A Long Haul-Wicklow to Dublin
Not to be! Orders were 'pay and cater Wicklow', which was not what we wanted to hear. It meant that the Second Officer, the Officer's Steward, and the ship's catering man went ashore. The Second Officer would go to the bank, and pay at this point meant a 'sub'-an advance, the balance of which would be paid out at the end of the quarter. Depending on your habits, this could be a nice little sum or a shock !
So, Wicklow Harbour in wintertime. Shore leave was granted but, because Wicklow was so close to Dun Laoghaire, not too many were familiar with the town. The imbibing emporiums of more distant anchorages were more familiar but we availed anyway of the chance to gaze up at the statue of Billy Byrne with his pike. Later, on the way back to the ship, there was the usual good-humoured banter about people encountered during the 'Stations of the Cross', which continued above the noise of the Kelvin engine as the boat was hoisted and secured. The talk and laughter were soon replaced by snores and dreams.
The Quartermasters did three-hour watches while the vessel was at anchor, and two hours at the wheel when steaming. On this night my watch was from midnight to 03:00. I always felt content and confident on watch. Other than the engine room staff, there was no-one else around. In any eventuality the whole crew would be on deck in moments, but I enjoyed this solitude. One develops a fondness for a ship, and having served many years on the Granuaile it was almost like spending time with a girlfriend whose company you enjoy. I am sure other mariners understand this feeling well.
The radar made it easier to check position but, as my watch progressed, it seemed as if there was an eerie feeling creeping in. The wind was starting to freshen up from the south-east; the Granny was giving me bad vibes, so I decided to inform the Old Man. When he heard the details, he suggested giving her another shackle on the windless (15 fathoms), which I did. Once the brake was off, she very quickly pulled up the fourth shackle. We were now riding to 60 fathoms. When I returned to the bridge and checked our position, she was holding but not happy, and I could hear the cable grinding. The uneasy feeling didn't go away.
The other Quartermasters were Joe Lawless (rip) who was standing in for Jack Byrne (rip), late of Arranmore Co Donegal, and my great pal, Christy Swords (RIP), whose sad stories would make you laugh-a contented man who lived for his wife and family.
At 03:00 I handed over to Joe, having conveyed all that had happened on the twelve to three with the parting remark 'Watch her like a hawk'. Years of four on, four off had me well trained to sleep when the opportunity arose, and so it was from a deep sleep that I awoke to the unusual ringing of the telegraphs and the ship making moves which were completely out of character. This made me jump out of my bunk with greater alacrity than usual. The Quartermaster's cabin was in the starboard alleyway close to a door leading out onto the quarter deck. I had a look out, only to see waves and lots of wind, which meant her bow would have been headed for where Wicklow Head meets Wicklow breakwater.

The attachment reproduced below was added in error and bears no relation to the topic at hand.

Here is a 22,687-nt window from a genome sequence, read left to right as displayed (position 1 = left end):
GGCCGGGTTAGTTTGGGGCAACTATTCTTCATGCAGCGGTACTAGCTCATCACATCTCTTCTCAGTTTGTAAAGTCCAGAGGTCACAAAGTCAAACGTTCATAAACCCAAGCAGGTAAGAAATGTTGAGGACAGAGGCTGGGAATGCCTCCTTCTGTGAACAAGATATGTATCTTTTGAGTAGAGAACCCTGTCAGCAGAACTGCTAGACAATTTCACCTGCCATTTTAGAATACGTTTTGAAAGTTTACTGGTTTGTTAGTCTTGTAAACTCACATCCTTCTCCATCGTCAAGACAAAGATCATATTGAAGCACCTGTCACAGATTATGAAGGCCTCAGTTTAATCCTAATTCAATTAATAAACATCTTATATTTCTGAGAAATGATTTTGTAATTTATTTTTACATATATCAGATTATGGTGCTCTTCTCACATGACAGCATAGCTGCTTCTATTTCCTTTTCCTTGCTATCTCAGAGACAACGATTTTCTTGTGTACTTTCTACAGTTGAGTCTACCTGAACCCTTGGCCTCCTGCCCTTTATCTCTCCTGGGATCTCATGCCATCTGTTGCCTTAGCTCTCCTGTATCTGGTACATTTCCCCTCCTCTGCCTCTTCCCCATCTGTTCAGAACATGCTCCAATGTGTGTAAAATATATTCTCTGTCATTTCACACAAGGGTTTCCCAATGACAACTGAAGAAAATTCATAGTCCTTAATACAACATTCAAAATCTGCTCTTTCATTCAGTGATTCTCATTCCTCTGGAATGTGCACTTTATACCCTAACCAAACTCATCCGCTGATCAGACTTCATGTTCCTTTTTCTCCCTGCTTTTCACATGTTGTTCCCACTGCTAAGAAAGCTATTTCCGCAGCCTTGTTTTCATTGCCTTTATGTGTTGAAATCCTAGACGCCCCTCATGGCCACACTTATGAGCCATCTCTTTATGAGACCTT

I got dressed and went to the fo'rd end of the boat deck, and realised that the situation was worsening. The wind was north-westerly Force 8-9, driving the ship into the bight, and both anchors were down. The Chippie and several hands were fighting to get both anchors home. The whole ship's crew was about. I joined the Bosun and his men in further securing the boats. Word came down from the bridge to batten down everything aft, which meant the Captain had no option but to go stern first into the sea and drag the two anchors in an endeavour to gain some searoom to manoeuvre. The quarter deck held the towing and docking winch, and aft of that the steering flat, accessed from the quarter deck, leaving quite an expanse of open deck (a great place to fish from while the vessel was at anchor).
As the petty officers' mess looked onto the quarter deck a lot of the crew gathered there to shelter and wait while the vessel gained sternway into what seemed to be even bigger seas. Suddenly the port alleyway door was stove in. In a matter of minutes the sea was flooding in. The access to the two messrooms and the accommodation for the twelve ABs, two POs, and two deckboys was by a stairway and, as this was the only way the water could go, it was filling the area very quickly. Of course word of the situation aft had been passed to the bridge and steps were taken to lessen the damage. By now the sea had put the ship in a very vulnerable situation.
Eventually the Chippie got the two anchors home and secured, giving the Captain the necessary freedom to gain sea space. The vessel was now headed into a severe north-westerly gale and another problem was becoming evident-the difficulty in steering. In normal conditions a couple of degrees off would be considered poor steering, but in a vessel where tons of free-surface water were swilling around in an area which was normally home to sixteen sailors, two points either side was not doing too badly.